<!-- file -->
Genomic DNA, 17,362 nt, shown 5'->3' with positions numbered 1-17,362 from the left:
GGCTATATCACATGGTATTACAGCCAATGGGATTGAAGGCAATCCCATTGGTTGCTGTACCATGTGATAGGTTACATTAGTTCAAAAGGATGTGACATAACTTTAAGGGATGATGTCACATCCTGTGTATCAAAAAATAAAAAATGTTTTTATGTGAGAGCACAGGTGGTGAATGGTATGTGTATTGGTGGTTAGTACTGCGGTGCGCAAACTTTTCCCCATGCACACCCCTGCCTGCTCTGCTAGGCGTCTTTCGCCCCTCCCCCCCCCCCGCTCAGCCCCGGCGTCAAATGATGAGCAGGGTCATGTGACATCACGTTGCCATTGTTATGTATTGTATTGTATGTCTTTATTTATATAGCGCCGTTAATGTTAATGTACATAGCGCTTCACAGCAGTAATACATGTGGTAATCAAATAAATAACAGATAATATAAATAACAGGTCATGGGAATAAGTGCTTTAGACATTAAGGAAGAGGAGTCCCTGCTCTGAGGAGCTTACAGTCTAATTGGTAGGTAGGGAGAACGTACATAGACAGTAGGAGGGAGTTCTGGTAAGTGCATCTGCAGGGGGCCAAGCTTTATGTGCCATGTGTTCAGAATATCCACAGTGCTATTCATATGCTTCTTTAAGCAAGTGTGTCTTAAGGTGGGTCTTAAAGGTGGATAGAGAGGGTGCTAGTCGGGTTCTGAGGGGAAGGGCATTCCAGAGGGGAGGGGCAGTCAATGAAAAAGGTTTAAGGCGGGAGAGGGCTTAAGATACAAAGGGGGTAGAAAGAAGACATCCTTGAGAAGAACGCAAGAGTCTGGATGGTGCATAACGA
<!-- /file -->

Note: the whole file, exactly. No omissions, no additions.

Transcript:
Genomic DNA, 17,362 nt, shown 5'->3' with positions numbered 1-17,362 from the left:
GGCTATATCACATGGTATTACAGCCAATGGGATTGAAGGCAATCCCATTGGTTGCTGTACCATGTGATAGGTTACATTAGTTCAAAAGGATGTGACATAACTTTAAGGGATGATGTCACATCCTGTGTATCAAAAAATAAAAAATGTTTTTATGTGAGAGCACAGGTGGTGAATGGTATGTGTATTGGTGGTTAGTACTGCGGTGCGCAAACTTTTCCCCATGCACACCCCTGCCTGCTCTGCTAGGCGTCTTTCGCCCCTCCCCCCCCCCCGCTCAGCCCCGGCGTCAAATGATGAGCAGGGTCATGTGACATCACGTTGCCATTGTTATGTATTGTATTGTATGTCTTTATTTATATAGCGCCGTTAATGTTAATGTACATAGCGCTTCACAGCAGTAATACATGTGGTAATCAAATAAATAACAGATAATATAAATAACAGGTCATGGGAATAAGTGCTTTAGACATTAAGGAAGAGGAGTCCCTGCTCTGAGGAGCTTACAGTCTAATTGGTAGGTAGGGAGAACGTACATAGACAGTAGGAGGGAGTTCTGGTAAGTGCATCTGCAGGGGGCCAAGCTTTATGTGCCATGTGTTCAGAATATCCACAGTGCTATTCATATGCTTCTTTAAGCAAGTGTGTCTTAAGGTGGGTCTTAAAGGTGGATAGAGAGGGTGCTAGTCGGGTTCTGAGGGGAAGGGCATTCCAGAGGGGAGGGGCAGTCAATGAAAAAGGTTTAAGGCGGGAGAGGGCTTAAGATACAAAGGGGGTAGAAAGAAGACATCCTTGAGAAGAACGCAAGAGTCTGGATGGTGCATAACGA